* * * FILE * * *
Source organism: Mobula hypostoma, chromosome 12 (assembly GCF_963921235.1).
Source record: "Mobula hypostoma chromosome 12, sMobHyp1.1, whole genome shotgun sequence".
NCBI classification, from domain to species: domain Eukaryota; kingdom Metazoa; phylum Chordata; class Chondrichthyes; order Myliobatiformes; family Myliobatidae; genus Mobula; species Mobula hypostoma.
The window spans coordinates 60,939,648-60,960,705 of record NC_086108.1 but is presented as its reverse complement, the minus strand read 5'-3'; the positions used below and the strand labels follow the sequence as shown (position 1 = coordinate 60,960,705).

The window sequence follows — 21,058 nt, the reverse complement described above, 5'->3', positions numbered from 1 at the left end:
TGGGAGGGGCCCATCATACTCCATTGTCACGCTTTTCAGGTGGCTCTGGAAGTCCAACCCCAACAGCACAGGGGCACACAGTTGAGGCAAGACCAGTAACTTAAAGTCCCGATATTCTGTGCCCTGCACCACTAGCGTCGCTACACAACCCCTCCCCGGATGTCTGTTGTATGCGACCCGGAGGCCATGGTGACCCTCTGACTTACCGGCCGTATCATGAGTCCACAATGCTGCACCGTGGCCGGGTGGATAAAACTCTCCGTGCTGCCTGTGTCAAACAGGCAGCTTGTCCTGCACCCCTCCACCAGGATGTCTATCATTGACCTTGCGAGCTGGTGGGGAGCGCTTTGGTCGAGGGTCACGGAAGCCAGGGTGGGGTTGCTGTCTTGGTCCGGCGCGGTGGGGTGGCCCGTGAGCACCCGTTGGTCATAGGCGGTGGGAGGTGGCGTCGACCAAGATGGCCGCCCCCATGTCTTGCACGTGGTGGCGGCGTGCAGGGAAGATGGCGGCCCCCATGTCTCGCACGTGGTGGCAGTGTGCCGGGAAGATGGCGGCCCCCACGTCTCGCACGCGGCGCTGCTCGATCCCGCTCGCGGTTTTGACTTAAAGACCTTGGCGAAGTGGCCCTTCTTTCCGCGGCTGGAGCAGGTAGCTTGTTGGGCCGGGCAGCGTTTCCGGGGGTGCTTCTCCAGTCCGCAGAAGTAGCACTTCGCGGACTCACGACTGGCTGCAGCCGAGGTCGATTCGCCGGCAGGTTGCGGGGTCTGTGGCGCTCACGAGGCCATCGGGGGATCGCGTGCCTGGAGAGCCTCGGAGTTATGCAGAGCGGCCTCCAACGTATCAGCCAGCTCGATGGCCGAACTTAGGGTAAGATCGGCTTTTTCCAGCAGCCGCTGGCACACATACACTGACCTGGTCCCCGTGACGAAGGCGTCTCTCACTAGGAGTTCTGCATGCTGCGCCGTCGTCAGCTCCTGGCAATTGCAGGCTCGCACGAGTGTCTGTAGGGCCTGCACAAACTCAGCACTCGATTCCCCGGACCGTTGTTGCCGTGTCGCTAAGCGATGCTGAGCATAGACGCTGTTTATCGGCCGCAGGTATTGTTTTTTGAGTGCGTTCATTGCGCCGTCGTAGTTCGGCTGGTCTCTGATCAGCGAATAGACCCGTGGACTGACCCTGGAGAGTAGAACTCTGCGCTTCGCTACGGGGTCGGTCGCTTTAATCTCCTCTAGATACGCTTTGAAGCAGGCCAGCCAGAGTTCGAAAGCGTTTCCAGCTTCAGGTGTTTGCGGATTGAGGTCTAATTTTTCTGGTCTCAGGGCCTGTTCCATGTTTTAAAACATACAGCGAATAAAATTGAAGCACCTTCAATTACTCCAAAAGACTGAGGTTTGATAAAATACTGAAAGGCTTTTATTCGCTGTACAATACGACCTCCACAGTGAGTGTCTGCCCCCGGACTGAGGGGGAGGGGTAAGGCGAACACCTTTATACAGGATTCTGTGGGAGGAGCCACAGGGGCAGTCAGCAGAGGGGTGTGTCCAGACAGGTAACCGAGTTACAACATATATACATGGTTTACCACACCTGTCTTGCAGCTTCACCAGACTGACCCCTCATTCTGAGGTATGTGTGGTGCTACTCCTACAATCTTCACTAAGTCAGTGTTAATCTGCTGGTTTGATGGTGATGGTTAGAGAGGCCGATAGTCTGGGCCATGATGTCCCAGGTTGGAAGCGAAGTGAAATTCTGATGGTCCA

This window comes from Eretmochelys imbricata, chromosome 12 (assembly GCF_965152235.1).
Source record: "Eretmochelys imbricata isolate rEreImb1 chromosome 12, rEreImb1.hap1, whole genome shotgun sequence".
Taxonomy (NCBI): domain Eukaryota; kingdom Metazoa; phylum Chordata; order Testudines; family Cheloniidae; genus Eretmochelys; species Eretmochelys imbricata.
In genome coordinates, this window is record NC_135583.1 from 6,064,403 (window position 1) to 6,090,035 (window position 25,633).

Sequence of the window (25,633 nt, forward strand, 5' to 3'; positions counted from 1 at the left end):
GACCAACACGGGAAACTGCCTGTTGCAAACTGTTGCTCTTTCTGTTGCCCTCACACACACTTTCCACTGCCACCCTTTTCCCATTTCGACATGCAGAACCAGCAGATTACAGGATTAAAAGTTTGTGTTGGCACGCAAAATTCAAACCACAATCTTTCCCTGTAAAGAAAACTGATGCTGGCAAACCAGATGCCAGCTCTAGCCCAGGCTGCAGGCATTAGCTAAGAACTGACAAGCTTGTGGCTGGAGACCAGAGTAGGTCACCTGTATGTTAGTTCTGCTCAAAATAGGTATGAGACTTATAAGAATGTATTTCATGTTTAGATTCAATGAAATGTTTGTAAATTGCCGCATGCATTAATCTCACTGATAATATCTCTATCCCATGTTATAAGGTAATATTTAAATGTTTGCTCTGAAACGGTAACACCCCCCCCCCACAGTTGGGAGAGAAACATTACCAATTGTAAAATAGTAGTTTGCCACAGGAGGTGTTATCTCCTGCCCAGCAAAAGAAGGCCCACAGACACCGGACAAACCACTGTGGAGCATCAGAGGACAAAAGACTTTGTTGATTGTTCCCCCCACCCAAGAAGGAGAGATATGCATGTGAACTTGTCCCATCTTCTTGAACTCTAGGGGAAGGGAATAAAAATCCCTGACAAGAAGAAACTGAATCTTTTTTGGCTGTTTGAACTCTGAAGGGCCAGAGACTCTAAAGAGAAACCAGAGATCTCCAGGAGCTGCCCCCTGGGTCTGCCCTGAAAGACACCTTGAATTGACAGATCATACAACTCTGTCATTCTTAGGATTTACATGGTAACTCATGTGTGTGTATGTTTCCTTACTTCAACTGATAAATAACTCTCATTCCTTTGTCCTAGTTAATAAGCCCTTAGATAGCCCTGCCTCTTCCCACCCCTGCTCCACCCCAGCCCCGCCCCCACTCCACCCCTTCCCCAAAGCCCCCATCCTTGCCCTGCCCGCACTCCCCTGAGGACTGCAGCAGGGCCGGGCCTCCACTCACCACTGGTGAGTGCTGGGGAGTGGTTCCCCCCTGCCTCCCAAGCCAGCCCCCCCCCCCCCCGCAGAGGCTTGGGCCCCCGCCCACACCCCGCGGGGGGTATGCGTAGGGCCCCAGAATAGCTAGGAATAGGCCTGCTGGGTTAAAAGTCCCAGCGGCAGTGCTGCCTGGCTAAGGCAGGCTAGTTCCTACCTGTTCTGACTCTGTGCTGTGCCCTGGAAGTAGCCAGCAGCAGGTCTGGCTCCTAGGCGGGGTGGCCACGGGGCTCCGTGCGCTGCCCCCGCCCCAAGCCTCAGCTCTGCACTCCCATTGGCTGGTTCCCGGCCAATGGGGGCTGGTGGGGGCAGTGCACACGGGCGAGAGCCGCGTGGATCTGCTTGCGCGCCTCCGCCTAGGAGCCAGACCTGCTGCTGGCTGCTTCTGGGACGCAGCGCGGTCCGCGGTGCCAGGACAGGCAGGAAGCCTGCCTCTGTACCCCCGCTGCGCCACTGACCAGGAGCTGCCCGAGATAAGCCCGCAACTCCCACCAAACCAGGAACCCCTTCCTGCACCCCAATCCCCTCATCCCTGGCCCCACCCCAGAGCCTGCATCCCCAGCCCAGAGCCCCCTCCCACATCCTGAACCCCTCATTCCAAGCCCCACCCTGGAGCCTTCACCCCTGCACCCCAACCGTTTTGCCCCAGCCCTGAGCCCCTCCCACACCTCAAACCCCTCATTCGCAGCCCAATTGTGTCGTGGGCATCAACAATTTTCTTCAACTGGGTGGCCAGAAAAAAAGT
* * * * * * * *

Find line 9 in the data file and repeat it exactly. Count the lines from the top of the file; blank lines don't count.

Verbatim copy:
Taxonomy (NCBI): domain Eukaryota; kingdom Metazoa; phylum Chordata; order Testudines; family Cheloniidae; genus Eretmochelys; species Eretmochelys imbricata.